At one point, a fighter plane drops a bomb on Chivers and his driver/translator Hadi. Chivers “remembers being surprised still to be thinking thoughts, remembers thinking: These things throw up a lot of debris. Okay, you survived that, but you don’t wanna get killed by a car bumper hurling down on you from a hundred feet. So the instant he hit the ground, he rolled and scanned the sky overhead, a quick scan, but saw nothing.”

Chivers “knew the architecture of air strikes,… that attack aircraft often move in pairs,… that the targets who were still moving on the ground after a strike were considered to be especially annoying targets. He started weaving, running in one direction and then zagging in another, a 20-degree zag. His head was heavy and his brain was swelling from a concussion.” Yet he can think straight enough to weigh the chances of running versus leaping into Hadi’s car, a likely target for a wingman. Warren shows us Chivers thinking on the edge when the details really count, such as a “falling car bumper hurling down on you from a hundred feet,” that isn’t there.


Now the hard part for the narrative writer, the dismount. Warren has fascinated readers with why and how this laser-eyed collector of details, this clearest of combat thinkers, functions, succeeds, and survives in a world of death and violence. But the subtitle of the article explicitly promises to explain why and how Chivers gave up his star beat and almost everything that made him famous: “After fourteen years of being immersed in the bloody wars of our era, C. J. Chivers came home.”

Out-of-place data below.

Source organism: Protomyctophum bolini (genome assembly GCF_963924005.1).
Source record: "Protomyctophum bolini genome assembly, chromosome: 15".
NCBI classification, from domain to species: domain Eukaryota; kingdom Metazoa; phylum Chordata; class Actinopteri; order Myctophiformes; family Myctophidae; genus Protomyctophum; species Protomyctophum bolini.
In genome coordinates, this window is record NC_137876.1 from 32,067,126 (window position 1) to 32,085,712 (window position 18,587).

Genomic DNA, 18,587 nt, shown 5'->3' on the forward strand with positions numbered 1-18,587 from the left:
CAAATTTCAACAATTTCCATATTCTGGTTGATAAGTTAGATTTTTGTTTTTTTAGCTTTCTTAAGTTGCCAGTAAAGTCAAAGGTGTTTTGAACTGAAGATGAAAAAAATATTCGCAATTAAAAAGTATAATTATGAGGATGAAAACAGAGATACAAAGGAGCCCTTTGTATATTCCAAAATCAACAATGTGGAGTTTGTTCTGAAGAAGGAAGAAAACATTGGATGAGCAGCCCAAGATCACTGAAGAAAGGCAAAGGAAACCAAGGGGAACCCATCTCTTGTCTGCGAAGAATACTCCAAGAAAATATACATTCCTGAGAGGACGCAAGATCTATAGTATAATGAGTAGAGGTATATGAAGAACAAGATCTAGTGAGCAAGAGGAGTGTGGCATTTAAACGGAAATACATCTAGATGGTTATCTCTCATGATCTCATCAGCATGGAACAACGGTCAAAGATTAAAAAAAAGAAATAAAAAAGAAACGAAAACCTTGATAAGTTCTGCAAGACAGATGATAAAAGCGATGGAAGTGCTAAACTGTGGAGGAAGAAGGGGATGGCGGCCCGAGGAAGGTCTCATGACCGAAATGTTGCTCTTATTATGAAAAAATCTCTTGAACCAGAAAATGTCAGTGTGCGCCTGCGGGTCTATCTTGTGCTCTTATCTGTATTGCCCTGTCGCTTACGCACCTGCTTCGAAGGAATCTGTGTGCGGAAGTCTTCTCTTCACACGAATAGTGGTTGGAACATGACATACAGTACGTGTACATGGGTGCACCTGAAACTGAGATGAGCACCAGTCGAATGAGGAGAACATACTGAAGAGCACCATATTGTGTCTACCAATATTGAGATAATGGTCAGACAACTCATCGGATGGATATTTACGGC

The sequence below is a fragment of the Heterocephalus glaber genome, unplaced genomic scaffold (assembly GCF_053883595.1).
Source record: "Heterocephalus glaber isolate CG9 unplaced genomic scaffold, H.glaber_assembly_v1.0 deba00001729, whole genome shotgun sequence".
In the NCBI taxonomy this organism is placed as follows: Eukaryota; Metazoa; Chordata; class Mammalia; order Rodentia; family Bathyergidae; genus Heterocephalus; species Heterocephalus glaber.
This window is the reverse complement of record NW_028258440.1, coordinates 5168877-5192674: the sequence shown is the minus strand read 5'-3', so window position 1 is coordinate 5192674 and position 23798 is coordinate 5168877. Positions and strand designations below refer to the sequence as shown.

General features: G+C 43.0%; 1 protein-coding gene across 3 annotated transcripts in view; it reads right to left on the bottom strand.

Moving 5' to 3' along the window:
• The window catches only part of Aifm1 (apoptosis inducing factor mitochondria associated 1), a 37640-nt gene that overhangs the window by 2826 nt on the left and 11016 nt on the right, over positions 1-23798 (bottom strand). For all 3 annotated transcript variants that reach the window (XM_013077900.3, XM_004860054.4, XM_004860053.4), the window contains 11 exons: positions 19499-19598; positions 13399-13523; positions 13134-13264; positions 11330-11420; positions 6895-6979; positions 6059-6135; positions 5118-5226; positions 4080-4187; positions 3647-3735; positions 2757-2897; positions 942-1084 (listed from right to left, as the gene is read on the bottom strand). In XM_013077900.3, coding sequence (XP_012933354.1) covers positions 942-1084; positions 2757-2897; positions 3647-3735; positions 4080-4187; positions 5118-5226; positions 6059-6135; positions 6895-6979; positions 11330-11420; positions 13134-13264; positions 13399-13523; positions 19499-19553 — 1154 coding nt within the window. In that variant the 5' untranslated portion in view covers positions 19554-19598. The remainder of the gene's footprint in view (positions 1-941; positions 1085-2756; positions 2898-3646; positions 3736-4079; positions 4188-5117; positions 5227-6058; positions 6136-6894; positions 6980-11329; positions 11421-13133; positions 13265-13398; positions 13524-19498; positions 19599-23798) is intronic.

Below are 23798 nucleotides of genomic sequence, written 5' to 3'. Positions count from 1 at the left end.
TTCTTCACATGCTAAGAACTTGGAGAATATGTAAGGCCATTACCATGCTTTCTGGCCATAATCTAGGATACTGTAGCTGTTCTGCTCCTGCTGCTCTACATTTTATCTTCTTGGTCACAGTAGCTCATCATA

Warren spreads hints throughout the article, beginning with this detail about a third of the way through: “At home in Rhode Island, Chivers keeps a piece of the bomb that almost killed him on the wall of the office off the garage where he writes. It was a GBU-12, stamped with for use on mk82.” A little later, he spreads multiple explanations and scenarios: “It’s hard to identify exactly when the turning point came.”

Warren explores the cost of hypervigilance even in civilian settings, of almost getting killed during shelling in Libya; of the deaths of two of his photographer friends, Tim Hetherington and Chris Hondros; and even of Chivers’ marathon fishing at home in Rhode Island.

But a climactic domestic scene pulls the trigger. Chivers and his family are playing cards at home before a three-week trip to Iraq. Suddenly his son breaks out in a full-body rash. The family doctor is perplexed. “Then, on the day Chivers arrived home [from Iraq], the hives disappeared, suddenly and completely…. Chivers consulted the doctor, who told him that the rash was almost certainly an autoimmune miscue and was probably caused by terror. His son had been afraid for his father’s life.”

Chivers told his editor about the hives and the child’s “…terrible dread. He said it was as if a message were being sent through his son that it was time to go, in a way that even I could understand.” Chivers requests and gets a new investigative beat at the Times, and devotes himself to his family and ferocious fishing.

Here’s the key sentence: “He said it was as if a message were being sent through his son that it was time to go, in a way that even I could understand.” Think about that last part: “in a way that even I could understand.” The super-understander lapses into humility and a touch of mysticism at the key moment. The reader will get it and accept it, because Warren has shown us Superman’s extraordinary observational powers include empathy and care for his fellows.

Read the full story “The End of War” on Esquire Classic.